'Burn Notice': And you thought being an active spy was hard?

Burn_02 Burn Notice, USA's latest summer offering, is a clever, well-acted, generally awesome summer drama. You've got action, you've got comedy, you've got sarcastic narration, and you've got Bruce Freaking Campbell. What's not to love, right? We begin with Michael Westen, a contractor for the CIA who is having a Very Bad Day. You see, right in the middle of arranging a big deal with a warlord wannabe in Nigeria, he gets a "burn notice" from the CIA. Blacklisted. Can't work for them anymore. Ruh roh. Being the super bad-ass spy that he is, he just barely manages to escape with his life. You know, after a fight, a motorcycle chase, and a semi-conscious plane flight back to the States.

We rejoin Michael in Miami (his hometown), where he wakes up to find himself under the reluctant care of his ex-girlfriend Fiona (who used to rob banks for the IRA), and under surveillance by the FBI. After giving the feds the slip, Michael checks into a hotel...or at least tries to, until he discovers that his accounts have been frozen. When the CIA fires a spy, we learn, they remove all avenues by which the spy does his or her job, since the CIA can't really remove the spy's skills. Michael tries to contact his case officer by payphone (do those really still exist?), but the CIA operator refuses to connect him. One fake pipe bomb in the mail later (works for me every time), and Dan the case officer gets in touch with Michael, instructing him to lay low and stay in Miami. Dan can't give him any information on the burn notice, other than to tell him that whoever issued it really wanted to shut him down.

After giving his watchers the slip again, Michael goes to see Lucy, an ex-spy. She doesn't know why he's been burned, but calls the awesomely named Sam Axe (BRUCE CAMPBELL!!!), "The Buddy," to see if he'll share a job with Michael so's Michael can get some cash. Sam, apparently, is a drunk womanizer who also used to be a spy.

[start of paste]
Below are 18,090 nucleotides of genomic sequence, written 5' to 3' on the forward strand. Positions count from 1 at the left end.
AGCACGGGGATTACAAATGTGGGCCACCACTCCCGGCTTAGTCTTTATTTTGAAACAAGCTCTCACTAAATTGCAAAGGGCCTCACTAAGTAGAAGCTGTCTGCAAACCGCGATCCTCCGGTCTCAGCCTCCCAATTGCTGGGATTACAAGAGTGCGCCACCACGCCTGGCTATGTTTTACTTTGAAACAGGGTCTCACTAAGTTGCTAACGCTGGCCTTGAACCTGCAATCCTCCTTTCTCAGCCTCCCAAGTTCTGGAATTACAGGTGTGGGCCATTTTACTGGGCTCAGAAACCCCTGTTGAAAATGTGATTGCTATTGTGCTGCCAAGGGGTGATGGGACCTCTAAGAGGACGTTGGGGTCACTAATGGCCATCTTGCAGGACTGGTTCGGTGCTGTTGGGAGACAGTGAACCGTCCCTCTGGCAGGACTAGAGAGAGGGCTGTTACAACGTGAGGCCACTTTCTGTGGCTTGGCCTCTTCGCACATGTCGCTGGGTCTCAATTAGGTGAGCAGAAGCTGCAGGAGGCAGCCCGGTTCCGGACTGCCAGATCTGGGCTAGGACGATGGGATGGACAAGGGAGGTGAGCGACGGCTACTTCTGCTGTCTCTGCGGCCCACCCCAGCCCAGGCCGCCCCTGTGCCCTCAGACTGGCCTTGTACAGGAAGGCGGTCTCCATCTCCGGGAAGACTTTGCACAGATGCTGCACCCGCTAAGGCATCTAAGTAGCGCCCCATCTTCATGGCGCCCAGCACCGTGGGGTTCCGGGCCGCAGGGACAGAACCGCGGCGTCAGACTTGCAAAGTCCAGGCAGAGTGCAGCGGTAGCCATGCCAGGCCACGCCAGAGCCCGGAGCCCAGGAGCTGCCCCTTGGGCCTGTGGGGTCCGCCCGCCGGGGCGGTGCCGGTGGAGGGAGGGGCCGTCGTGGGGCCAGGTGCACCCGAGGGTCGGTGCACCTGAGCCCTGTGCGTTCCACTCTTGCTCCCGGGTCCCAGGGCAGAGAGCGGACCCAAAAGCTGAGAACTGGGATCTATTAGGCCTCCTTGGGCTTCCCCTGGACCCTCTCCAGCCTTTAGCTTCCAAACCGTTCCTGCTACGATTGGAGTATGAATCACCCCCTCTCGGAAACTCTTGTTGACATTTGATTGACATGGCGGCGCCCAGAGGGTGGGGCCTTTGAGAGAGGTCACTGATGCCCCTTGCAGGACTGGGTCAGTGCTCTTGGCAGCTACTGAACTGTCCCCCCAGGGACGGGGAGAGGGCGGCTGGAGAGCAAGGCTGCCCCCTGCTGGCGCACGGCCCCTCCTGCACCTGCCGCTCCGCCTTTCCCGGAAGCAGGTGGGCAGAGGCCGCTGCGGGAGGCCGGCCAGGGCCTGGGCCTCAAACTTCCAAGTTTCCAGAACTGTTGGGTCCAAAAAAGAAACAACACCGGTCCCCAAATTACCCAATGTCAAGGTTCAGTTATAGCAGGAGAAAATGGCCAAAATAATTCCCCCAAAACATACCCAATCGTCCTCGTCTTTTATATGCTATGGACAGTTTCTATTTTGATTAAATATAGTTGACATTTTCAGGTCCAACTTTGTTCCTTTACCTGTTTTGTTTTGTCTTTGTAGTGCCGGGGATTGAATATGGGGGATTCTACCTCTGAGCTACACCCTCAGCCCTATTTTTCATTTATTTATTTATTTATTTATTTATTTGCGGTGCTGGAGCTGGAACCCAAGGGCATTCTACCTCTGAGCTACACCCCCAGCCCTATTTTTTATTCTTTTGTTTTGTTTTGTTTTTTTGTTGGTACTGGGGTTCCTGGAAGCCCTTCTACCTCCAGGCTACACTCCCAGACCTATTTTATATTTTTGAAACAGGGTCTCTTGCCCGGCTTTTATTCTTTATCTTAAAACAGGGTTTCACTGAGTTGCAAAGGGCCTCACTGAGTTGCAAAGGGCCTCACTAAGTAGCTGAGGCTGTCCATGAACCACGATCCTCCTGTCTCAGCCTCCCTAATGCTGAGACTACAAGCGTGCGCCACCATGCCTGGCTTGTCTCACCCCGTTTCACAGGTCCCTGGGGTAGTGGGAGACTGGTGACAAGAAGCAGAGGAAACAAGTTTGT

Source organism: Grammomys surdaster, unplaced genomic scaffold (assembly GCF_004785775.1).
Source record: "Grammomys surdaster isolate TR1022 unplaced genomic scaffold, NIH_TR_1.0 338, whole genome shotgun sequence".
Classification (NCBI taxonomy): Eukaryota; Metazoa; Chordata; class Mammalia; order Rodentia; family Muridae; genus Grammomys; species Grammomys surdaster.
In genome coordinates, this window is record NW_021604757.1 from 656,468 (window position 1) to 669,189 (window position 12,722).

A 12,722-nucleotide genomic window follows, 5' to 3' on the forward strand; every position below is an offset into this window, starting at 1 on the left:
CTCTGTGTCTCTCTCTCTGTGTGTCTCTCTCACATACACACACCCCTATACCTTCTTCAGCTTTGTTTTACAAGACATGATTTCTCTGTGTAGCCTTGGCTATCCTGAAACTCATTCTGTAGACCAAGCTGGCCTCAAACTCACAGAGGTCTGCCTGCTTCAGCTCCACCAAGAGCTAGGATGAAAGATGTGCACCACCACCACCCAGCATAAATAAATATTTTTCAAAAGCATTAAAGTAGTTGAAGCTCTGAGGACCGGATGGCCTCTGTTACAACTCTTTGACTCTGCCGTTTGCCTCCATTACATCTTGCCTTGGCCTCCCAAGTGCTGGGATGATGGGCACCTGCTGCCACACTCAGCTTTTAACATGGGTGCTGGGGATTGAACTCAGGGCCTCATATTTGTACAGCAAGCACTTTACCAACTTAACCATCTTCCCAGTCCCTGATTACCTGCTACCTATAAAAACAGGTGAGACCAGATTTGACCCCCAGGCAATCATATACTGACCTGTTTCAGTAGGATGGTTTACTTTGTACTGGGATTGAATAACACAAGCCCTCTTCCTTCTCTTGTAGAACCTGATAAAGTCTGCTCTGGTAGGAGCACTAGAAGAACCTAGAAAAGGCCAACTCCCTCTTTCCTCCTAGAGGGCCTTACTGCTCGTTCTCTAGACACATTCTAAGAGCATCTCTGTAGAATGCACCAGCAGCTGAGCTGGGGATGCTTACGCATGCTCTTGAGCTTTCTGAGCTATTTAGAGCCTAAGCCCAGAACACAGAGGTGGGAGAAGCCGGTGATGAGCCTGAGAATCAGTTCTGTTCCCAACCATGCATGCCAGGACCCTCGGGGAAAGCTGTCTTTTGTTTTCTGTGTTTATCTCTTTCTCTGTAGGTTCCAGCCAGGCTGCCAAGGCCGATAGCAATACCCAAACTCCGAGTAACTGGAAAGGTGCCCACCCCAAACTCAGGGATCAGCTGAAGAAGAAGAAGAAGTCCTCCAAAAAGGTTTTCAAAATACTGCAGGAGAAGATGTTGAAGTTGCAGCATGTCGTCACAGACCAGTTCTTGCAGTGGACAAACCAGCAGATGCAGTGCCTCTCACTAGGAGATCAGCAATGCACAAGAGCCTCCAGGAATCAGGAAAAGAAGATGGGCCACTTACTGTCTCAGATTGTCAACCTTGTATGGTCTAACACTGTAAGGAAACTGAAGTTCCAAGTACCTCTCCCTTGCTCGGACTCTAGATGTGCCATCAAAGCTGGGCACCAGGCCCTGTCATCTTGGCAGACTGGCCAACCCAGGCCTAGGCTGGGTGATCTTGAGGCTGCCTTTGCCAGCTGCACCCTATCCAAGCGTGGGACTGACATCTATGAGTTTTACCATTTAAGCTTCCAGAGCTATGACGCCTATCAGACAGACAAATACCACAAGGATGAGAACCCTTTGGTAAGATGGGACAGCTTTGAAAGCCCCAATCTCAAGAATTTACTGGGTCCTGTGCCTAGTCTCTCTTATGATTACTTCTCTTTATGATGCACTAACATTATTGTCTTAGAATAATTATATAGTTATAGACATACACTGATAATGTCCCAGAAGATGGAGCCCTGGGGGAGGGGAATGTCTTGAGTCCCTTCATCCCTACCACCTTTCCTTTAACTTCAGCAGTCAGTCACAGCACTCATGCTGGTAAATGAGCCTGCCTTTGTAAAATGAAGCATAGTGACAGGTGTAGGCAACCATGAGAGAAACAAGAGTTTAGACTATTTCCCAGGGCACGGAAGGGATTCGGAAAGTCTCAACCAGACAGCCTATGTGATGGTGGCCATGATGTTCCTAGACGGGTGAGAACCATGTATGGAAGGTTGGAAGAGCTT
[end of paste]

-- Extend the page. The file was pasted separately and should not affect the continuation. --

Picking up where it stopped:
The job is for a rich businessman's caretaker, Javier, who seems to be in a spot of trouble. The businessman was robbed of $22 million in jewelry and paintings, and only the caretaker had the security code. The businessman seems pretty sure the caretaker is innocent, and a quick trip to Barry the Money Launderer gets Michael in touch with an art dealer, who puts him on the trail of the real thief. Javier's boss. Who robbed himself for the insurance money, only to set Javier up as the fall guy. Apparently, the rich guy is something of a crook. With a little bit of blackmail, a jury-rigged listening device, a carjacking, and a foiled kidnapping attempt, Javier is safe.

In the midst of all this, Michael finds an apartment with a Russian expatriate landlord who is well-familiar with Michael's reputation. The apartment is apparently above some sort of underground club, and in an angry drug dealer's turf. I smell a prank war! It's all fun and games until someone's knees get shot, man. So yeah, not so much with the drug dealer anymore. Michael's also got a nagging, hypochondriac mother, but I doubt he'll deal with her in the same way.

So basically, we've got a spy who's not allowed to spy anymore (or know why he's not allowed to spy anymore), with three true allies in Miami: Fiona, Sam, and Lucy. Oh, and apparently Sam and Lucy are talking to the feds, but hopefully just enough to keep them off Michael's back. Anyway, seems the feds can be kept happy if Michael keeps his head down and stays out of trouble. Anyone see that as a possibility? No? Okay. Let's all get psyched for next week's episode, then, because Jeffrey Donovan is rockin' this show hardcore. Thursdays at 10 on USA, baby.

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